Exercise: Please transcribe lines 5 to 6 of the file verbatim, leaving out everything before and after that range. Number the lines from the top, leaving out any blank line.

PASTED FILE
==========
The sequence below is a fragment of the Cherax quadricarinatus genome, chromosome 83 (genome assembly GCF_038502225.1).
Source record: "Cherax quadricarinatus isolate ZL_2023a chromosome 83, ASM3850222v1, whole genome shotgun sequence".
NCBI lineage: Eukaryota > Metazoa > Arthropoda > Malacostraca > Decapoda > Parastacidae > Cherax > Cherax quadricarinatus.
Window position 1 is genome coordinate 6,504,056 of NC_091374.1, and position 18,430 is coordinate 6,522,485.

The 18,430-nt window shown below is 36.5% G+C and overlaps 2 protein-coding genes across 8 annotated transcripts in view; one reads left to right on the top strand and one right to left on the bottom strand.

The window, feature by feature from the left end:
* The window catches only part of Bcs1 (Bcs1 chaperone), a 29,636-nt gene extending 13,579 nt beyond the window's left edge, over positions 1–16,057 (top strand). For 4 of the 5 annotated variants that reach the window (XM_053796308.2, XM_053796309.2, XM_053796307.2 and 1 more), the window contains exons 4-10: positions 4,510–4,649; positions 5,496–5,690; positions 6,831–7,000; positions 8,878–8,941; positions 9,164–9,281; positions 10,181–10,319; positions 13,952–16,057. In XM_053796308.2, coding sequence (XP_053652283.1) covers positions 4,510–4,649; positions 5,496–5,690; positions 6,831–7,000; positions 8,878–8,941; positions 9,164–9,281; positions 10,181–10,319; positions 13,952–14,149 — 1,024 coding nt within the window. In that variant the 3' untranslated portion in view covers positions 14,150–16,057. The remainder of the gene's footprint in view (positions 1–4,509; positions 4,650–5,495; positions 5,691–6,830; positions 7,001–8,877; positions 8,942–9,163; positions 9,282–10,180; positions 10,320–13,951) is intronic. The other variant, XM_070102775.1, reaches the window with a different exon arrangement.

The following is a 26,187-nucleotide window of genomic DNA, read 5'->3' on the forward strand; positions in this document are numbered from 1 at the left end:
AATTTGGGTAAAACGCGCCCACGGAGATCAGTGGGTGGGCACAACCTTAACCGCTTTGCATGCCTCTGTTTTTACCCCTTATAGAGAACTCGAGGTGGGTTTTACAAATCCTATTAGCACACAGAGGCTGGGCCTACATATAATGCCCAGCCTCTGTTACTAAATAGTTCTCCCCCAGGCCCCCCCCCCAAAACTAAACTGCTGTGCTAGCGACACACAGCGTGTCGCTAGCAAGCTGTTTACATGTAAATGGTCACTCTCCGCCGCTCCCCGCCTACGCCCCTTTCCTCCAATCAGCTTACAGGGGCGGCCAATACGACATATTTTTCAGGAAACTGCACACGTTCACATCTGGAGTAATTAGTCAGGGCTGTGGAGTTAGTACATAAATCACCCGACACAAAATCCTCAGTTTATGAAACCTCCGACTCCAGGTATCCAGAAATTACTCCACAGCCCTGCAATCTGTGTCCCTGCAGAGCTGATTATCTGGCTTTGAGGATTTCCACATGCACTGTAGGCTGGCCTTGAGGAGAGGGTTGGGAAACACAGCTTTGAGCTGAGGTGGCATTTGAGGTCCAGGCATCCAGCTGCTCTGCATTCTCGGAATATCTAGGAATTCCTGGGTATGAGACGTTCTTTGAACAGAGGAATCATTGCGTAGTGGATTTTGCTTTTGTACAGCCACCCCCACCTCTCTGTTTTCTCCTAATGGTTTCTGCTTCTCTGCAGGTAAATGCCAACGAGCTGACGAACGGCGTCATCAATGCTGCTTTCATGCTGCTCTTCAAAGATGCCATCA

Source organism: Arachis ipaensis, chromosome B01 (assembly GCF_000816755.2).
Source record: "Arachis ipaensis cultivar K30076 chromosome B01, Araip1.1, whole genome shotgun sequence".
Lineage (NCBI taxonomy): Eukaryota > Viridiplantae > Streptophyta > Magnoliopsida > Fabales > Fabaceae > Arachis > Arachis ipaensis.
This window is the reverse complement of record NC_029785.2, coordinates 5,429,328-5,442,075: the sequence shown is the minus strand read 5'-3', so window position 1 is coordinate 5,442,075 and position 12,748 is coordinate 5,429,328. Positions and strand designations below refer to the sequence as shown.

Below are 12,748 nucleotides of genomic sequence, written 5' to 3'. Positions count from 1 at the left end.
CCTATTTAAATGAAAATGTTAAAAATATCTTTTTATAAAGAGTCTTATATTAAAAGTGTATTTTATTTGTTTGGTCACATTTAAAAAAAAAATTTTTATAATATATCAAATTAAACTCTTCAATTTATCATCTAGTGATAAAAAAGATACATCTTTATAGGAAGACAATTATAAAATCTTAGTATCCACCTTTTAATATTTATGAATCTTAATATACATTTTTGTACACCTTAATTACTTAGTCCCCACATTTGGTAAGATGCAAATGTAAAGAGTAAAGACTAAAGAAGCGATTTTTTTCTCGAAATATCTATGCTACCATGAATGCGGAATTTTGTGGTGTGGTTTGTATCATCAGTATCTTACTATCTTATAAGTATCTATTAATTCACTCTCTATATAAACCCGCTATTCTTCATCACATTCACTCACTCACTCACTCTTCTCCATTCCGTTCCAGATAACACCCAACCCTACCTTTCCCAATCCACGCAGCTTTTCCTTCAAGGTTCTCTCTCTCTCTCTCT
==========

The 18,430-nt window shown below is 36.5% G+C and overlaps 2 protein-coding genes across 8 annotated transcripts in view; one reads left to right on the top strand and one right to left on the bottom strand.

The window, feature by feature from the left end: